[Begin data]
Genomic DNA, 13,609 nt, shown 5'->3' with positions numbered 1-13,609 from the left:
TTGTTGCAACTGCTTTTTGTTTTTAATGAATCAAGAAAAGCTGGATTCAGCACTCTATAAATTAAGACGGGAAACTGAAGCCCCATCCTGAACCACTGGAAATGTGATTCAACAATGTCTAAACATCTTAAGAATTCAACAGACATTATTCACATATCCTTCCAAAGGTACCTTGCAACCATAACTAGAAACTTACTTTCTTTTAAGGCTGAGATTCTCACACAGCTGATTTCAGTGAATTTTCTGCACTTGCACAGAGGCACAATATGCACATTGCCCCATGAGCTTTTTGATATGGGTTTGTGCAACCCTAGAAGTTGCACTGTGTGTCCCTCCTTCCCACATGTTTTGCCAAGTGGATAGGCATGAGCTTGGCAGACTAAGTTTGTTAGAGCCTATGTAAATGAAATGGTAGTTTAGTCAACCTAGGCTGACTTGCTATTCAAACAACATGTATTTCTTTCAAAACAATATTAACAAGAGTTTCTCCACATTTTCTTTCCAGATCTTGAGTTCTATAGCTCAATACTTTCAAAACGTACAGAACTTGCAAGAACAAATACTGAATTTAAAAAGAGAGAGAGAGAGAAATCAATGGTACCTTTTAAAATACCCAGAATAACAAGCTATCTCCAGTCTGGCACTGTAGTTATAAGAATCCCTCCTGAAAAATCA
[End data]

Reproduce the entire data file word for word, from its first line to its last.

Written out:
Genomic DNA, 13,609 nt, shown 5'->3' with positions numbered 1-13,609 from the left:
TTGTTGCAACTGCTTTTTGTTTTTAATGAATCAAGAAAAGCTGGATTCAGCACTCTATAAATTAAGACGGGAAACTGAAGCCCCATCCTGAACCACTGGAAATGTGATTCAACAATGTCTAAACATCTTAAGAATTCAACAGACATTATTCACATATCCTTCCAAAGGTACCTTGCAACCATAACTAGAAACTTACTTTCTTTTAAGGCTGAGATTCTCACACAGCTGATTTCAGTGAATTTTCTGCACTTGCACAGAGGCACAATATGCACATTGCCCCATGAGCTTTTTGATATGGGTTTGTGCAACCCTAGAAGTTGCACTGTGTGTCCCTCCTTCCCACATGTTTTGCCAAGTGGATAGGCATGAGCTTGGCAGACTAAGTTTGTTAGAGCCTATGTAAATGAAATGGTAGTTTAGTCAACCTAGGCTGACTTGCTATTCAAACAACATGTATTTCTTTCAAAACAATATTAACAAGAGTTTCTCCACATTTTCTTTCCAGATCTTGAGTTCTATAGCTCAATACTTTCAAAACGTACAGAACTTGCAAGAACAAATACTGAATTTAAAAAGAGAGAGAGAGAGAAATCAATGGTACCTTTTAAAATACCCAGAATAACAAGCTATCTCCAGTCTGGCACTGTAGTTATAAGAATCCCTCCTGAAAAATCA